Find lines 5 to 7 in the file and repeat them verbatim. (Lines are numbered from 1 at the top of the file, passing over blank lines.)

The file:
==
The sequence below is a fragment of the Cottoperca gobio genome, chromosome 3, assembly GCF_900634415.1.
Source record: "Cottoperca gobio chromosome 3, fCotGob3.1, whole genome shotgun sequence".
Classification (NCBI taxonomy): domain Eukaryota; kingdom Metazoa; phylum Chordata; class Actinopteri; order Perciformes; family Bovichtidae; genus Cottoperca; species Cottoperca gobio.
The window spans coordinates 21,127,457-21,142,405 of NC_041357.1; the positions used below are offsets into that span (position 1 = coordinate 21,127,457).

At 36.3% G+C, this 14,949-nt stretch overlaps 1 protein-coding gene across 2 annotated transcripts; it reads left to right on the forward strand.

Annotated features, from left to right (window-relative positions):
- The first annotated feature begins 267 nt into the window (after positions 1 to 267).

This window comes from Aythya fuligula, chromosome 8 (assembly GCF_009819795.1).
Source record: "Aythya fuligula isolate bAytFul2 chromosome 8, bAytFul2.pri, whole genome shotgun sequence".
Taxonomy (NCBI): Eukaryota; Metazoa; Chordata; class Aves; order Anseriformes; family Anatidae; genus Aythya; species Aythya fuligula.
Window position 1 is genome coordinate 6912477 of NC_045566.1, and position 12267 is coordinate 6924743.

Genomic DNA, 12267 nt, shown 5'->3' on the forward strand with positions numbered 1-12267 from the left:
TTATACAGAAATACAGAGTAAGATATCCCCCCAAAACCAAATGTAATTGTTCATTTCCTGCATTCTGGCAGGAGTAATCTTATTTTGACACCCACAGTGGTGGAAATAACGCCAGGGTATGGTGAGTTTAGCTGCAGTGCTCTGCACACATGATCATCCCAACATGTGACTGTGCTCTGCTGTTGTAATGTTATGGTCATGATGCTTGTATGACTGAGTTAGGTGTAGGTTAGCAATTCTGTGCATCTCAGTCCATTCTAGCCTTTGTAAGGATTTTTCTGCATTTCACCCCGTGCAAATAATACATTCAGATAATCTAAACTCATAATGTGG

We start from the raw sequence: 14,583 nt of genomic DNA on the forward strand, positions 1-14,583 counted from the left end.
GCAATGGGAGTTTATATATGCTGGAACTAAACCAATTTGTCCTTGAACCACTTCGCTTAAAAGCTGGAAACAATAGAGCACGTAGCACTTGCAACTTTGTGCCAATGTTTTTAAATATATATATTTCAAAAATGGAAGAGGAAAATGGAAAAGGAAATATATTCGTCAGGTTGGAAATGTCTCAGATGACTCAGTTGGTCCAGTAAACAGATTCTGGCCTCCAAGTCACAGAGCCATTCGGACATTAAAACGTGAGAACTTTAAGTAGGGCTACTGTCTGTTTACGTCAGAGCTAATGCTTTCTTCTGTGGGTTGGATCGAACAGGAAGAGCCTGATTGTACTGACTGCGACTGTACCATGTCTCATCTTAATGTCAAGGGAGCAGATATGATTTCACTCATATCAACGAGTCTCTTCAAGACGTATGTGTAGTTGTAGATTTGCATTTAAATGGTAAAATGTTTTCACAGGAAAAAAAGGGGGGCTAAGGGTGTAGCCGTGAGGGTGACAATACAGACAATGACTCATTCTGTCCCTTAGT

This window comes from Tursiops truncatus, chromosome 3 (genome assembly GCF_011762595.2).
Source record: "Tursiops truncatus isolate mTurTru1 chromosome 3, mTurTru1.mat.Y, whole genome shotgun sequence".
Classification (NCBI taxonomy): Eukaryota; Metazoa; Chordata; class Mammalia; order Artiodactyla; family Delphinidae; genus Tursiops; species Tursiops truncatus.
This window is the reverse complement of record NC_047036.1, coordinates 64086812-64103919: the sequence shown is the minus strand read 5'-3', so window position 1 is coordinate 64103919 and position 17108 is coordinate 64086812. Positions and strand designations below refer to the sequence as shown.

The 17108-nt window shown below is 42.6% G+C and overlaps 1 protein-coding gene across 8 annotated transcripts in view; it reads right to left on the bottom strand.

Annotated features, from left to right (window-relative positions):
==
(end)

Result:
At 36.3% G+C, this 14,949-nt stretch overlaps 1 protein-coding gene across 2 annotated transcripts; it reads left to right on the forward strand.

Annotated features, from left to right (window-relative positions):
- The first annotated feature begins 267 nt into the window (after positions 1 to 267).